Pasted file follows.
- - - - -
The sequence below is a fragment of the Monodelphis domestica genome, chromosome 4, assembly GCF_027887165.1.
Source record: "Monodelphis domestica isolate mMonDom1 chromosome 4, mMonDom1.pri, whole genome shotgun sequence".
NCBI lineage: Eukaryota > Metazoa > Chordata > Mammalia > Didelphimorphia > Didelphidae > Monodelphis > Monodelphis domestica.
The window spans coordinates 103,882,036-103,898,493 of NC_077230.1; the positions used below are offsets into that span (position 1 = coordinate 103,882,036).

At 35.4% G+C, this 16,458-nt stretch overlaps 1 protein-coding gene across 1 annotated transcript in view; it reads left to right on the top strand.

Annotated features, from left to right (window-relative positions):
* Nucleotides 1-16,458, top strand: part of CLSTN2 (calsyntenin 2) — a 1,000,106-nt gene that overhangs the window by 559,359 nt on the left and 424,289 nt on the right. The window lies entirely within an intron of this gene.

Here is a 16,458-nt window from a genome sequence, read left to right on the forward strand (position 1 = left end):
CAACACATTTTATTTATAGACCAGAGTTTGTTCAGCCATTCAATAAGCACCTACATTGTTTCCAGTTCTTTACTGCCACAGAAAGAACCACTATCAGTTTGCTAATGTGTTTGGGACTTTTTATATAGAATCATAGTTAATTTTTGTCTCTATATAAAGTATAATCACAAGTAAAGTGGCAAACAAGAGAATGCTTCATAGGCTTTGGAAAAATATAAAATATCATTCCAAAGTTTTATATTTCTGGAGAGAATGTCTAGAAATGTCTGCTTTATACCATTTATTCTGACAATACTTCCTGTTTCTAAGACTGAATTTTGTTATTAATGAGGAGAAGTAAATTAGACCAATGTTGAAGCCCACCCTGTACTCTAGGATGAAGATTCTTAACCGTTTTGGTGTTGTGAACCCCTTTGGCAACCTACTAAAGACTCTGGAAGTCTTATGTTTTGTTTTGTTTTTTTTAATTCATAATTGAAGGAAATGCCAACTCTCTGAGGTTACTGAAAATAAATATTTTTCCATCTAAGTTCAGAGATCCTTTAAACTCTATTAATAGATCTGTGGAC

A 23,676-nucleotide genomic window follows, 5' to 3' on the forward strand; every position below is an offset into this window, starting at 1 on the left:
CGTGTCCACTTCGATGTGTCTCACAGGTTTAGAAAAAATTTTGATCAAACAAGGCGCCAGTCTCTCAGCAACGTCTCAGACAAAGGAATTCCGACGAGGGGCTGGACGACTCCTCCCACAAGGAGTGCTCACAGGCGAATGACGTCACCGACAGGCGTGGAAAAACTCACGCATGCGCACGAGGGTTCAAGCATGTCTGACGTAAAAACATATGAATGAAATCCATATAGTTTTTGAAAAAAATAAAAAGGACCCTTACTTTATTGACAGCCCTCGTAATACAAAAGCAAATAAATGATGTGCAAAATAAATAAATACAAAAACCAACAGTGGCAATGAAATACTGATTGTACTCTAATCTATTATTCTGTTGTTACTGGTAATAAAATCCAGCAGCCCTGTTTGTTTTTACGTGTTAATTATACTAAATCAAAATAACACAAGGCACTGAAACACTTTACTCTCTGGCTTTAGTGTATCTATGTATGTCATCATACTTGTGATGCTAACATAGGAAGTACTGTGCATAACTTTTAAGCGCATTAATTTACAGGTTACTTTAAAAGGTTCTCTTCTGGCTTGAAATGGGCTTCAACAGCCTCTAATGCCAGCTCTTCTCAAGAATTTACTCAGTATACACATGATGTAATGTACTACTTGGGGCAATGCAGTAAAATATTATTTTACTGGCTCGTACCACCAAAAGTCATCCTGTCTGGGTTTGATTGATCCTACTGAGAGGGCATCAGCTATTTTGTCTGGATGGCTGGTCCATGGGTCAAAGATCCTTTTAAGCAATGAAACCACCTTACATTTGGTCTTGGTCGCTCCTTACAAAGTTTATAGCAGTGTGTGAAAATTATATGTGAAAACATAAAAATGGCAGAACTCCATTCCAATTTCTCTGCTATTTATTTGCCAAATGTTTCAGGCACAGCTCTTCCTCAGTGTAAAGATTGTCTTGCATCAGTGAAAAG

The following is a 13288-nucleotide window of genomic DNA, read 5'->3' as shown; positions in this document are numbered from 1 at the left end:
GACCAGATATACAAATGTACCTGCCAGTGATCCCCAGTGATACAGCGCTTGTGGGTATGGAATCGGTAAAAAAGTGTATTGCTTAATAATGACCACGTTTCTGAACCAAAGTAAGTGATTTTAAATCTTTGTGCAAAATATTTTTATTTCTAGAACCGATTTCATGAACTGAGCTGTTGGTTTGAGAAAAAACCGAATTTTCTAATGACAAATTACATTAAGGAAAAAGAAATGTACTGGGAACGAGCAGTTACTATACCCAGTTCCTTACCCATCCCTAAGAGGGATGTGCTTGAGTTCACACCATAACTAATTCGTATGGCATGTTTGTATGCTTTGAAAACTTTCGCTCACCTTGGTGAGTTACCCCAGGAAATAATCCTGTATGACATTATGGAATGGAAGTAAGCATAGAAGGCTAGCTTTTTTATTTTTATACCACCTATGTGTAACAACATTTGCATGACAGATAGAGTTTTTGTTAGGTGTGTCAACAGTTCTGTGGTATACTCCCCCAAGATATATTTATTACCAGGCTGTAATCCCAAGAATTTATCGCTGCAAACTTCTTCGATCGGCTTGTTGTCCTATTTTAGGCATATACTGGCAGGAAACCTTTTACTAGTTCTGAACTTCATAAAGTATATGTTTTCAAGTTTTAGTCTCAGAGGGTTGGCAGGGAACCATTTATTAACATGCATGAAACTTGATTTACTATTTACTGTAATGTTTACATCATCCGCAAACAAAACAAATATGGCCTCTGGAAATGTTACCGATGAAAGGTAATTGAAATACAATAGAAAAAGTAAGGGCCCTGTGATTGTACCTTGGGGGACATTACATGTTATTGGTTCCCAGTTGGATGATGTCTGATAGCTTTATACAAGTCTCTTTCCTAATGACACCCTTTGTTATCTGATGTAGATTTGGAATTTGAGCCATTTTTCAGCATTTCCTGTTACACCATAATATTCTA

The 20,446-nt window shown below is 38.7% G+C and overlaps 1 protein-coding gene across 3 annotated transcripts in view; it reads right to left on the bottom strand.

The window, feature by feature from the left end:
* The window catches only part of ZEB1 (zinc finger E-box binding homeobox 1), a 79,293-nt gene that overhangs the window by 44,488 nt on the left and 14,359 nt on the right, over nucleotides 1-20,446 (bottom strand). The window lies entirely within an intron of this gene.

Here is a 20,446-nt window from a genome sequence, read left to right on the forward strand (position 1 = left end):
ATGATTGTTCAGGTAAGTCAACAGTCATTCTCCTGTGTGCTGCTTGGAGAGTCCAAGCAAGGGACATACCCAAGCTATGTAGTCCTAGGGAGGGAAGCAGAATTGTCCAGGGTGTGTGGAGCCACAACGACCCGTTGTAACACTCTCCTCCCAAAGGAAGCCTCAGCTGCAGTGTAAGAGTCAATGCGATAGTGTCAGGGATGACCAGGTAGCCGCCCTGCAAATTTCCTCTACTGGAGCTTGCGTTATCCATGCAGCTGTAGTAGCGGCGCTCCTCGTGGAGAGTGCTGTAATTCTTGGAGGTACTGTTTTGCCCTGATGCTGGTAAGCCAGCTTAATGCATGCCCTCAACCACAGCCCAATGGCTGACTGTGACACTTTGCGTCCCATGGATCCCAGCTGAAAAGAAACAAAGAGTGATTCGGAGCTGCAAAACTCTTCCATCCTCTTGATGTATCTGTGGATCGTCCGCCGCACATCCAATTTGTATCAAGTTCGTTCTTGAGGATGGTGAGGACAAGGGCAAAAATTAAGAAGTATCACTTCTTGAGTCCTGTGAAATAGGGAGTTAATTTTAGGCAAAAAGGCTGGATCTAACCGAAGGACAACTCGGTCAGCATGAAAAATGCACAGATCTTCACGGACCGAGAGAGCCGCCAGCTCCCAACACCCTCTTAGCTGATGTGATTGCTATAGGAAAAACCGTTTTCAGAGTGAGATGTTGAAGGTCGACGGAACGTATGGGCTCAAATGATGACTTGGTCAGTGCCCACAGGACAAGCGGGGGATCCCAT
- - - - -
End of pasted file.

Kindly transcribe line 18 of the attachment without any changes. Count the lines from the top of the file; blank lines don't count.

ATGATTGTTCAGGTAAGTCAACAGTCATTCTCCTGTGTGCTGCTTGGAGAGTCCAAGCAAGGGACATACCCAAGCTATGTAGTCCTAGGGAGGGAAGCAGAATTGTCCAGGGTGTGTGGAGCCACAACGACCCGTTGTAACACTCTCCTCCCAAAGGAAGCCTCAGCTGCAGTGTAAGAGTCAATGCGATAGTGTCAGGGATGACCAGGTAGCCGCCCTGCAAATTTCCTCTACTGGAGCTTGCGTTATCCATGCAGCTGTAGTAGCGGCGCTCCTCGTGGAGAGTGCTGTAATTCTTGGAGGTACTGTTTTGCCCTGATGCTGGTAAGCCAGCTTAATGCATGCCCTCAACCACAGCCCAATGGCTGACTGTGACACTTTGCGTCCCATGGATCCCAGCTGAAAAGAAACAAAGAGTGATTCGGAGCTGCAAAACTCTTCCATCCTCTTGATGTATCTGTGGATCGTCCGCCGCACATCCAATTTGTATCAAGTTCGTTCTTGAGGATGGTGAGGACAAGGGCAAAAATTAAGAAGTATCACTTCTTGAGTCCTGTGAAATAGGGAGTTAATTTTAGGCAAAAAGGCTGGATCTAACCGAAGGACAACTCGGTCAGCATGAAAAATGCACAGATCTTCACGGACCGAGAGAGCCGCCAGCTCCCAACACCCTCTTAGCTGATGTGATTGCTATAGGAAAAACCGTTTTCAGAGTGAGATGTTGAAGGTCGACGGAACGTATGGGCTCAAATGATGACTTGGTCAGTGCCCACAGGACAAGCGGGGGATCCCAT